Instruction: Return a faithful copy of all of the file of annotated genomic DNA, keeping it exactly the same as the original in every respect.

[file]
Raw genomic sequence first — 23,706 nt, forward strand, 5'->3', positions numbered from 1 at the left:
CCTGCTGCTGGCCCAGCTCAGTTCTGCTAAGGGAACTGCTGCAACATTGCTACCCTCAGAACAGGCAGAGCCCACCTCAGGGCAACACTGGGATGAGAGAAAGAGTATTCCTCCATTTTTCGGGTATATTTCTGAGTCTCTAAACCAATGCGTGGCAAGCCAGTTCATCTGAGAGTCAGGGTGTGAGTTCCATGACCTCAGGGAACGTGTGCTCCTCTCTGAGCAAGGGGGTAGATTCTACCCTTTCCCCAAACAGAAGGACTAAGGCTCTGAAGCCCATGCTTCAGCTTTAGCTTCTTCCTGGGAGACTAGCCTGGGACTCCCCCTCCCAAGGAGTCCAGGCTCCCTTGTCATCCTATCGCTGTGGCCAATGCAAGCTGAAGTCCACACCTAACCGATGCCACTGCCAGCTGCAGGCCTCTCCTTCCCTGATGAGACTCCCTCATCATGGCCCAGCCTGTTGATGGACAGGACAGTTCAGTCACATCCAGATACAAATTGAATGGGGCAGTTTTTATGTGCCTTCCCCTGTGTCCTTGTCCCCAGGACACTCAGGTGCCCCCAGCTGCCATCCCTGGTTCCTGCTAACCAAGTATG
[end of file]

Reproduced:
Raw genomic sequence first — 23,706 nt, forward strand, 5'->3', positions numbered from 1 at the left:
CCTGCTGCTGGCCCAGCTCAGTTCTGCTAAGGGAACTGCTGCAACATTGCTACCCTCAGAACAGGCAGAGCCCACCTCAGGGCAACACTGGGATGAGAGAAAGAGTATTCCTCCATTTTTCGGGTATATTTCTGAGTCTCTAAACCAATGCGTGGCAAGCCAGTTCATCTGAGAGTCAGGGTGTGAGTTCCATGACCTCAGGGAACGTGTGCTCCTCTCTGAGCAAGGGGGTAGATTCTACCCTTTCCCCAAACAGAAGGACTAAGGCTCTGAAGCCCATGCTTCAGCTTTAGCTTCTTCCTGGGAGACTAGCCTGGGACTCCCCCTCCCAAGGAGTCCAGGCTCCCTTGTCATCCTATCGCTGTGGCCAATGCAAGCTGAAGTCCACACCTAACCGATGCCACTGCCAGCTGCAGGCCTCTCCTTCCCTGATGAGACTCCCTCATCATGGCCCAGCCTGTTGATGGACAGGACAGTTCAGTCACATCCAGATACAAATTGAATGGGGCAGTTTTTATGTGCCTTCCCCTGTGTCCTTGTCCCCAGGACACTCAGGTGCCCCCAGCTGCCATCCCTGGTTCCTGCTAACCAAGTATG